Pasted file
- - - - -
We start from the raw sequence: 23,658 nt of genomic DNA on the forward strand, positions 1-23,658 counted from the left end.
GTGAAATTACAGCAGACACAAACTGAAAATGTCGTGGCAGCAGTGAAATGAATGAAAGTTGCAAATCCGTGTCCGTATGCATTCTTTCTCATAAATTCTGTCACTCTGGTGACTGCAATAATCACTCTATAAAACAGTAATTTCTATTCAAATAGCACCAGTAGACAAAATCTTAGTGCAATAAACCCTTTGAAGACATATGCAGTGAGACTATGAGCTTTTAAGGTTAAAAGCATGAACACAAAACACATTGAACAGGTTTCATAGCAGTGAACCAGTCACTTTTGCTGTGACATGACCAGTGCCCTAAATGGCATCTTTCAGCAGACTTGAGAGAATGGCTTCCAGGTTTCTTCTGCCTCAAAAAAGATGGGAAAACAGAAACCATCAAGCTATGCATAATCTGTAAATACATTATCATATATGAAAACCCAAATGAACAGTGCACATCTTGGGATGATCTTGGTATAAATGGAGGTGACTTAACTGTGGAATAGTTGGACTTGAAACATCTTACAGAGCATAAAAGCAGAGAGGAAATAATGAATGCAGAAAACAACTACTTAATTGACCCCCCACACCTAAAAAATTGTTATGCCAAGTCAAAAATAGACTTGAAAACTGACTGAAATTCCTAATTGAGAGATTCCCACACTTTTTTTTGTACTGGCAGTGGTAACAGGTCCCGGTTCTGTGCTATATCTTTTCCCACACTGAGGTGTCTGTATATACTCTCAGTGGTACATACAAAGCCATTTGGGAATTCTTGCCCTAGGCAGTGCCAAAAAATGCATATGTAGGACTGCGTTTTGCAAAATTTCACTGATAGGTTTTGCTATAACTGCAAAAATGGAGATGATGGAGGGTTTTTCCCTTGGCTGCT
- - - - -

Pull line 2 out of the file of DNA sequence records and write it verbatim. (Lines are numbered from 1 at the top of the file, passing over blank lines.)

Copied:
GTGAAATTACAGCAGACACAAACTGAAAATGTCGTGGCAGCAGTGAAATGAATGAAAGTTGCAAATCCGTGTCCGTATGCATTCTTTCTCATAAATTCTGTCACTCTGGTGACTGCAATAATCACTCTATAAAACAGTAATTTCTATTCAAATAGCACCAGTAGACAAAATCTTAGTGCAATAAACCCTTTGAAGACATATGCAGTGAGACTATGAGCTTTTAAGGTTAAAAGCATGAACACAAAACACATTGAACAGGTTTCATAGCAGTGAACCAGTCACTTTTGCTGTGACATGACCAGTGCCCTAAATGGCATCTTTCAGCAGACTTGAGAGAATGGCTTCCAGGTTTCTTCTGCCTCAAAAAAGATGGGAAAACAGAAACCATCAAGCTATGCATAATCTGTAAATACATTATCATATATGAAAACCCAAATGAACAGTGCACATCTTGGGATGATCTTGGTATAAATGGAGGTGACTTAACTGTGGAATAGTTGGACTTGAAACATCTTACAGAGCATAAAAGCAGAGAGGAAATAATGAATGCAGAAAACAACTACTTAATTGACCCCCCACACCTAAAAAATTGTTATGCCAAGTCAAAAATAGACTTGAAAACTGACTGAAATTCCTAATTGAGAGATTCCCACACTTTTTTTTGTACTGGCAGTGGTAACAGGTCCCGGTTCTGTGCTATATCTTTTCCCACACTGAGGTGTCTGTATATACTCTCAGTGGTACATACAAAGCCATTTGGGAATTCTTGCCCTAGGCAGTGCCAAAAAATGCATATGTAGGACTGCGTTTTGCAAAATTTCACTGATAGGTTTTGCTATAACTGCAAAAATGGAGATGATGGAGGGTTTTTCCCTTGGCTGCT